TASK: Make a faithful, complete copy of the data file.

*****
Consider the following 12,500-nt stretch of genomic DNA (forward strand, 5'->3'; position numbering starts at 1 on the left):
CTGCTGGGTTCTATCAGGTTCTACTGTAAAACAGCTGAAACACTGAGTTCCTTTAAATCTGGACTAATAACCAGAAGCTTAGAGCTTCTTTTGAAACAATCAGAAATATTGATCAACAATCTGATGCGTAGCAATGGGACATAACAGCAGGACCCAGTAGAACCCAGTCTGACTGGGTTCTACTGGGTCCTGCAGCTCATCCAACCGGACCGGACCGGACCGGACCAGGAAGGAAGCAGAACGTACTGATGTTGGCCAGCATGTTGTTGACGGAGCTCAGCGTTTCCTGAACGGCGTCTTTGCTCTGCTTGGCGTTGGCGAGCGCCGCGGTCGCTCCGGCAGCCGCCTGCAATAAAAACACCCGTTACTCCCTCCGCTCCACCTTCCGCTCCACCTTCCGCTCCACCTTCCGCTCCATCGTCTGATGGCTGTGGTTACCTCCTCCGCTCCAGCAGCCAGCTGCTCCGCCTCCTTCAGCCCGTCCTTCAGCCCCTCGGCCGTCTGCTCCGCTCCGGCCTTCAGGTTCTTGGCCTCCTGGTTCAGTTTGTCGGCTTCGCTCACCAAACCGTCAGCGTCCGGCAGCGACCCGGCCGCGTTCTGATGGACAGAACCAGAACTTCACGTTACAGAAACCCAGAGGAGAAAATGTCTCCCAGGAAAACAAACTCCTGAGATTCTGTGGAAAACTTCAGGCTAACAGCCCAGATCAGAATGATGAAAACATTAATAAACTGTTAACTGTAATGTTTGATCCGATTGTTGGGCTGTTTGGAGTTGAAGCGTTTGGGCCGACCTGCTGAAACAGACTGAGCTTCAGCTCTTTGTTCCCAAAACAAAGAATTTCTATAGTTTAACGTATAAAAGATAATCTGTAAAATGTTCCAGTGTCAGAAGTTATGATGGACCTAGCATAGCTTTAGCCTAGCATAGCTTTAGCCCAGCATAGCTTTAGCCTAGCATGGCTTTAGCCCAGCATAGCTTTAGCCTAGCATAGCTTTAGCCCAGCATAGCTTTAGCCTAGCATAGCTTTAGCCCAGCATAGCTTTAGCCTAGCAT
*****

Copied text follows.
Consider the following 12,500-nt stretch of genomic DNA (forward strand, 5'->3'; position numbering starts at 1 on the left):
CTGCTGGGTTCTATCAGGTTCTACTGTAAAACAGCTGAAACACTGAGTTCCTTTAAATCTGGACTAATAACCAGAAGCTTAGAGCTTCTTTTGAAACAATCAGAAATATTGATCAACAATCTGATGCGTAGCAATGGGACATAACAGCAGGACCCAGTAGAACCCAGTCTGACTGGGTTCTACTGGGTCCTGCAGCTCATCCAACCGGACCGGACCGGACCGGACCAGGAAGGAAGCAGAACGTACTGATGTTGGCCAGCATGTTGTTGACGGAGCTCAGCGTTTCCTGAACGGCGTCTTTGCTCTGCTTGGCGTTGGCGAGCGCCGCGGTCGCTCCGGCAGCCGCCTGCAATAAAAACACCCGTTACTCCCTCCGCTCCACCTTCCGCTCCACCTTCCGCTCCACCTTCCGCTCCATCGTCTGATGGCTGTGGTTACCTCCTCCGCTCCAGCAGCCAGCTGCTCCGCCTCCTTCAGCCCGTCCTTCAGCCCCTCGGCCGTCTGCTCCGCTCCGGCCTTCAGGTTCTTGGCCTCCTGGTTCAGTTTGTCGGCTTCGCTCACCAAACCGTCAGCGTCCGGCAGCGACCCGGCCGCGTTCTGATGGACAGAACCAGAACTTCACGTTACAGAAACCCAGAGGAGAAAATGTCTCCCAGGAAAACAAACTCCTGAGATTCTGTGGAAAACTTCAGGCTAACAGCCCAGATCAGAATGATGAAAACATTAATAAACTGTTAACTGTAATGTTTGATCCGATTGTTGGGCTGTTTGGAGTTGAAGCGTTTGGGCCGACCTGCTGAAACAGACTGAGCTTCAGCTCTTTGTTCCCAAAACAAAGAATTTCTATAGTTTAACGTATAAAAGATAATCTGTAAAATGTTCCAGTGTCAGAAGTTATGATGGACCTAGCATAGCTTTAGCCTAGCATAGCTTTAGCCCAGCATAGCTTTAGCCTAGCATGGCTTTAGCCCAGCATAGCTTTAGCCTAGCATAGCTTTAGCCCAGCATAGCTTTAGCCTAGCATAGCTTTAGCCCAGCATAGCTTTAGCCTAGCAT